• Terrapin Station
    13.8k
    I've thought that Pascal's Wager (besides being valid)Cavacava

    It's not valid. Here's just one other possibility of many: an "evil demon" god is what really exists, and he punishes anyone who believed in god during their life.
  • Cavacava
    2.4k
    I don't interpret the prodigal son parable that way. What do you think the father would have said if his son demanded his help, and say the reinstatement of his position in the family? I think any Father who has not seen their son in a long period of time may be filled with compassion at now seeing him, but it is the son's contrition that causes the Father to celebrate his return in my opinion.
  • Wayfarer
    14.7k
    The problem that I see, is that religion is presented as a set of dogmatic beliefs, inherited from tradition, to which one assents, or doesn't, and then you take your chances of 'pie in the sky when you die'. In taking that on, one is required to accept many foregone conclusions, that have already been decided in centuries past, by authorities such as Calvin and Luther, as if they too are embodiments of divine wisdom.

    Now Western culture is 'secularising', the whole idea is being thrown into question. According to secularism, we're each an island with a life of our own making, having been churned out by an unthinking process of evolution.

    I think we need to be able to gain some kind of perspective above or outside this existential dilemma of 'faith vs atheism' to make sense out of it - neither rejecting religion wholesale and lapsing into nihilism, nor being 'a believer' who swallows it whole. That, I would hope, would be a philosophical approach to the question.
  • Cavacava
    2.4k



    Here is what I asked darthbarracuda:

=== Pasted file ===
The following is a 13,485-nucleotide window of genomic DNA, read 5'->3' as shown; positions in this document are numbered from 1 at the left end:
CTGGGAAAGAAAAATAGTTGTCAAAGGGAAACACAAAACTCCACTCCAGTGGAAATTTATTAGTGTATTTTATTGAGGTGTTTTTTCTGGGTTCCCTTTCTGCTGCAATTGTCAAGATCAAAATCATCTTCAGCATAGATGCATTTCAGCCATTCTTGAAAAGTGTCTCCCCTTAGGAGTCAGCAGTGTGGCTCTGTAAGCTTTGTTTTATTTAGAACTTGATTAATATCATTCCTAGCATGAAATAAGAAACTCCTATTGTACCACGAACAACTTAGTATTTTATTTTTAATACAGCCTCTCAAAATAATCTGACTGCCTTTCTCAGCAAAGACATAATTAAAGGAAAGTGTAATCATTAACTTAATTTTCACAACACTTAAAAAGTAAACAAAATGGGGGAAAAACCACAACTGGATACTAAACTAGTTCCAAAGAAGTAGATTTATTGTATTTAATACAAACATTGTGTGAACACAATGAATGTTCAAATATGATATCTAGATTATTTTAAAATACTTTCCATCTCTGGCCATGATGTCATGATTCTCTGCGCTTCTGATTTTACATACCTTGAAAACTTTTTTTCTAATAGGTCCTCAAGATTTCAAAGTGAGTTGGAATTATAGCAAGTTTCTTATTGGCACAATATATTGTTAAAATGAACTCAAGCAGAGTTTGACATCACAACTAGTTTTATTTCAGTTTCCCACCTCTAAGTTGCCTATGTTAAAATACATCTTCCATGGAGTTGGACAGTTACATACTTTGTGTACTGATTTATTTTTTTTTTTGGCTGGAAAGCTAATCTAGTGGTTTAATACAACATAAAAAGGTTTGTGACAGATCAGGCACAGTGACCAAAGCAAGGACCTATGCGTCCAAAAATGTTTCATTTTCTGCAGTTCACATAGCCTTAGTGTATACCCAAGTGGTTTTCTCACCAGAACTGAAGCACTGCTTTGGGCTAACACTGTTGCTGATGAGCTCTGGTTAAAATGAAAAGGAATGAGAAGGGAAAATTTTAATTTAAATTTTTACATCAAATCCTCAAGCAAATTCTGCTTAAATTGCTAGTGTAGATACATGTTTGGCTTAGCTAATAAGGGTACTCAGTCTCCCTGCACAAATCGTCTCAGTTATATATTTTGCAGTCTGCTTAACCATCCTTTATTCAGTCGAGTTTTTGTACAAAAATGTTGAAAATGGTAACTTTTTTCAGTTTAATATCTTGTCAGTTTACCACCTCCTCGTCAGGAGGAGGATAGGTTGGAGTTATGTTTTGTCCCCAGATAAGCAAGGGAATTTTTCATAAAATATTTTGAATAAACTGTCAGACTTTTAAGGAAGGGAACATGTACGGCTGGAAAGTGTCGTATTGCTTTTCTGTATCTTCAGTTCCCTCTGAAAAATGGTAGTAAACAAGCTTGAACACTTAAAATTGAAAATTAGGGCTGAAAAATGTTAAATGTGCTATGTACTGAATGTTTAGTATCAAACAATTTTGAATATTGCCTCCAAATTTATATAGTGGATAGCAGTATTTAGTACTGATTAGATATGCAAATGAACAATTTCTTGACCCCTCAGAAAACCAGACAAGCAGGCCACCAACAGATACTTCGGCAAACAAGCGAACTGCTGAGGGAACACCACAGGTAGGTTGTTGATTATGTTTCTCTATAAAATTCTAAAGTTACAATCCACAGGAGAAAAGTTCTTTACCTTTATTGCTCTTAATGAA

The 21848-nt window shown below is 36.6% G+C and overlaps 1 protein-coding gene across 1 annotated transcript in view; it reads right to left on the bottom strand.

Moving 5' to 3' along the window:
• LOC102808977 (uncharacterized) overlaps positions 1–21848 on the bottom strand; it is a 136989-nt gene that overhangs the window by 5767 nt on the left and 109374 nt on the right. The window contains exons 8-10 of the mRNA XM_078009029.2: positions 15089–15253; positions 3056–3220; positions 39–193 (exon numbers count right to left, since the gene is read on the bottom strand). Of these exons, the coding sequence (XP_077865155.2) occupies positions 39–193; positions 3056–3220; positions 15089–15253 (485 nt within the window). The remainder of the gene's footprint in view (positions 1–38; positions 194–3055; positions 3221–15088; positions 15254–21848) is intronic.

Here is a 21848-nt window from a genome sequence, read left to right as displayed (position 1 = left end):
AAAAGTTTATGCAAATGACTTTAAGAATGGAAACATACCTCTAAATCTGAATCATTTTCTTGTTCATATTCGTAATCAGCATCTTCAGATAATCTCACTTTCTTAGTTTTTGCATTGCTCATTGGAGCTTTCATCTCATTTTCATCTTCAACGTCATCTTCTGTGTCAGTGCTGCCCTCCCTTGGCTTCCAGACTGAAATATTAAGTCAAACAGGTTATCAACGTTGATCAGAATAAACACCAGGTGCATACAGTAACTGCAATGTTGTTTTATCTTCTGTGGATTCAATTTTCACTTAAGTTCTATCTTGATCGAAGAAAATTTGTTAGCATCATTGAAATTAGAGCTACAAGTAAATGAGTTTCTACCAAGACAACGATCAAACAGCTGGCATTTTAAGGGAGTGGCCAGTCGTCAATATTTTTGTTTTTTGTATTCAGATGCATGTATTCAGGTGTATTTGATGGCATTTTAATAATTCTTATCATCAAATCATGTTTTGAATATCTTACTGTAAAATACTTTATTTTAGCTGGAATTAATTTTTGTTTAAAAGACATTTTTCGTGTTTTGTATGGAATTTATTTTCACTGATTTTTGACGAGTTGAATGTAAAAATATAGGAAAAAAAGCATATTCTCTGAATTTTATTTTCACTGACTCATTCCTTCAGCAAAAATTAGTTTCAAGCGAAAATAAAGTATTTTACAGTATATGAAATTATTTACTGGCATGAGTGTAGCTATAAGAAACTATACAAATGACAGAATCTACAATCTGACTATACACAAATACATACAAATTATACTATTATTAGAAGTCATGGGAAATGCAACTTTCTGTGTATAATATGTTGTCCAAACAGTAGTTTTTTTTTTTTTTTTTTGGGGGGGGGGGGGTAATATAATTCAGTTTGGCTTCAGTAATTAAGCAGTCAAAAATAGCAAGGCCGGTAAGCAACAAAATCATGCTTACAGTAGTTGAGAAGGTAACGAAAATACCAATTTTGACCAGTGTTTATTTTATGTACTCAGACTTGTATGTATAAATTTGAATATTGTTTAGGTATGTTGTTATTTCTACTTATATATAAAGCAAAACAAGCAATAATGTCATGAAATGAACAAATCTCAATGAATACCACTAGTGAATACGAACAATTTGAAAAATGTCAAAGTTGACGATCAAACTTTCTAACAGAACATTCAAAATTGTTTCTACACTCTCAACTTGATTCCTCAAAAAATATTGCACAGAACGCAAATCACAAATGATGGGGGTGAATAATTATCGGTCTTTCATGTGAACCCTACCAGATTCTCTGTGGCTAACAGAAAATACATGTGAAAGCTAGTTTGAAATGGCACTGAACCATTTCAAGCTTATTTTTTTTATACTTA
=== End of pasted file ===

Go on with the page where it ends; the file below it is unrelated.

575
    ↪darthbarracuda

    Suppose that you have two possible actions, A1 and A2, and the worst outcome associated with A1 is at least as good as the best outcome associated with A2; suppose also that in at least one state of the world, A1's outcome is strictly better than A2's. Let us say in that case that A1 superdominates A2. Then rationality seems to require you to perform A1.[1]
    SEP

    Maybe you can point out irrational part of this.

    I think it's a valid argument.
  • Cavacava
    2.4k


    I think it comes down to our own mortality, our impossible lust for a life that cannot continue, our inability to confront the void headon, as at least some of us must on our deathbed. Socrates seems to have had a peaceful death, unless you too believe he despaired at the very end in his very last words.
  • Wayfarer
    14.7k
    I don't believe that Socrates despaired at the end. Also, recall that he was condemned for (among other things) atheism. When I first studied philosophy, something that struck me was the story of Socrates visit to the Oracle of Delphi, which had the saying 'man know thyself' emblazoned over the entrance.

    Where do you read that in the Bible?
  • Terrapin Station
    13.8k
    Suppose that you have two possible actions, A1 and A2, and the worst outcome associated with A1 is at least as good as the best outcome associated with A2; suppose also that in at least one state of the world, A1's outcome is strictly better than A2's. Let us say in that case that A1 superdominates A2. Then rationality seems to require you to perform A1.[1]
    SEP

    Maybe you can point out irrational part of this.


    I think it's a valid argument.
    Cavacava

    The problem with that is that Pascal's Wager isn't the same as the A1/A2 formulation. With Pascal's wager, we have no idea what the outcome of either case might be.